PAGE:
- When two artists collaborate, file the track under the primary artist, and append the name of the secondary artist to the TrackTitle like this "(feat. Everlast)".
- If the artist is unknown, file the release/track under the [unknown] artist.
- Recordings that have no artist should be filed under [no artist]. This would be appropriate for silence, bird song etc.
- Discusses how SortName
s should be used.
- Discusses how titles should be capitalized in various languages.
- Discusses how details relating to classical music should be stored (also can be applied to musicals).
- Covers the little guidelines that aren't worthy of a whole wiki page all to themselves.
- Discusses our policy on abbreviations.
- If a BandMember is usually known by a particular PerformanceName, use this to link them to the band instead of their LegalName.
s define the type and status of an audio release and provide information about the contents of the release. Release attributes should apply to most of the tracks on the release. It's OK to have a couple of tracks that do not fit the release attribute, as long as the attribute applies to the release overall. This is just a brief summary of release attributes. Further detail can be found on the ReleaseAttribute
- Album - An album, perhaps better defined as a "Long Play" (LP) release, generally consists of previously unreleased material. This includes release re-issues, with or without bonus tracks.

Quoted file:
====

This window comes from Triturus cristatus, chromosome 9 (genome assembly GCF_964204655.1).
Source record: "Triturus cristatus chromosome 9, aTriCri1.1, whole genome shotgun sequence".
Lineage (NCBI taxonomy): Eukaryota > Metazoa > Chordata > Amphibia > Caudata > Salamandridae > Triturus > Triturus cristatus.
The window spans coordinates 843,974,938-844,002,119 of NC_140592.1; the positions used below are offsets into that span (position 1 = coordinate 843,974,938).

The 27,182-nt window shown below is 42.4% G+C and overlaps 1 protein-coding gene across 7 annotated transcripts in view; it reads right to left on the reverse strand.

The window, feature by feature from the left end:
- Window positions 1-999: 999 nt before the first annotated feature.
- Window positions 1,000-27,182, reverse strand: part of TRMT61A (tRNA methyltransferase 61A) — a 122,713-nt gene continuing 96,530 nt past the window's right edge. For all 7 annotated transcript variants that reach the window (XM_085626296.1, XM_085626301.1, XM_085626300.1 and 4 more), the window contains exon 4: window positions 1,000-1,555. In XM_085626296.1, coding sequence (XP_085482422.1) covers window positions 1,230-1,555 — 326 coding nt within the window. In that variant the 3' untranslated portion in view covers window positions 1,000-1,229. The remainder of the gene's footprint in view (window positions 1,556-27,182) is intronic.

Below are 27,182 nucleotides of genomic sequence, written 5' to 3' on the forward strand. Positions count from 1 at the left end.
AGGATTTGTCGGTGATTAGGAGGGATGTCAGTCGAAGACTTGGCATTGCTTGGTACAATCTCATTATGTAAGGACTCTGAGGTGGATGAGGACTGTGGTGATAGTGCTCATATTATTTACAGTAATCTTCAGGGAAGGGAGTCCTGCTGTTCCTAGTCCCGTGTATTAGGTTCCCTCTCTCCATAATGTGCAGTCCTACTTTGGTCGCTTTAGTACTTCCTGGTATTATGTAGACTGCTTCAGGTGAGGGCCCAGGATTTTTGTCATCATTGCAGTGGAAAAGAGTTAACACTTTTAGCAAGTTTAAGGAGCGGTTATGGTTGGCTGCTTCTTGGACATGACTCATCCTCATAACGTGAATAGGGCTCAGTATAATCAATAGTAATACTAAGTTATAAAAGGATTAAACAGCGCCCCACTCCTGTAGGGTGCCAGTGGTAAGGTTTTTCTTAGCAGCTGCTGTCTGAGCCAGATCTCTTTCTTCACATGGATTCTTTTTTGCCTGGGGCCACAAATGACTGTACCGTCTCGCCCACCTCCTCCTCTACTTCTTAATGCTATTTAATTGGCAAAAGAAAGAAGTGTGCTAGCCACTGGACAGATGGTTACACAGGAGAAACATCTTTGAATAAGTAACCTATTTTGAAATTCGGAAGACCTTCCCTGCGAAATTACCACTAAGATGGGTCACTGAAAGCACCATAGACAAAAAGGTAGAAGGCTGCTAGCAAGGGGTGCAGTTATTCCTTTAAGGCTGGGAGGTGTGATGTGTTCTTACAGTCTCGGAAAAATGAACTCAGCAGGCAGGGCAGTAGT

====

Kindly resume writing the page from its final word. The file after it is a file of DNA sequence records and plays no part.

- Single - A single typically has one main song and possibly a handful of additional tracks or remixes of the main track. A single is usually named after its main song. A single has different definitions in different markets, so if you are unsure please check the ReleaseAttributes page.
- EP - An EP is a so-called "Extended Play" release and often contains the letters EP in the title.
- Compilation - A compilation is a collection of previously released tracks by one or more artists. Please note that this is a simplified description of a compilation. If you are unsure, please refer to the full description on the ReleaseAttributes page.
- Soundtrack - A soundtrack is the musical score to a movie, TV series, stage show, computer game etc.
- Spokenword - Non-music spoken word releases.
- Interview - An interview release contains an interview, generally with an Artist.
- Audiobook - An audiobook is a book read by a narrator without music.
- Live - A release that was recorded live.
- Remix - A release that primarily contains remixed material.
- Other - Any release that does not fit or can't decisively be placed in any of the categories above.
- Official - Any release officially sanctioned by the artist and/or their record company. (Most releases will fit into this category.)
- Promotion - A giveaway release or a release intended to promote an upcoming official release. (e.g. prerelease albums or releases included with a magazine, versions supplied to radio DJs for air-play, etc).
- Bootleg - An unofficial/underground release that was not sanctioned by the artist and/or the record company.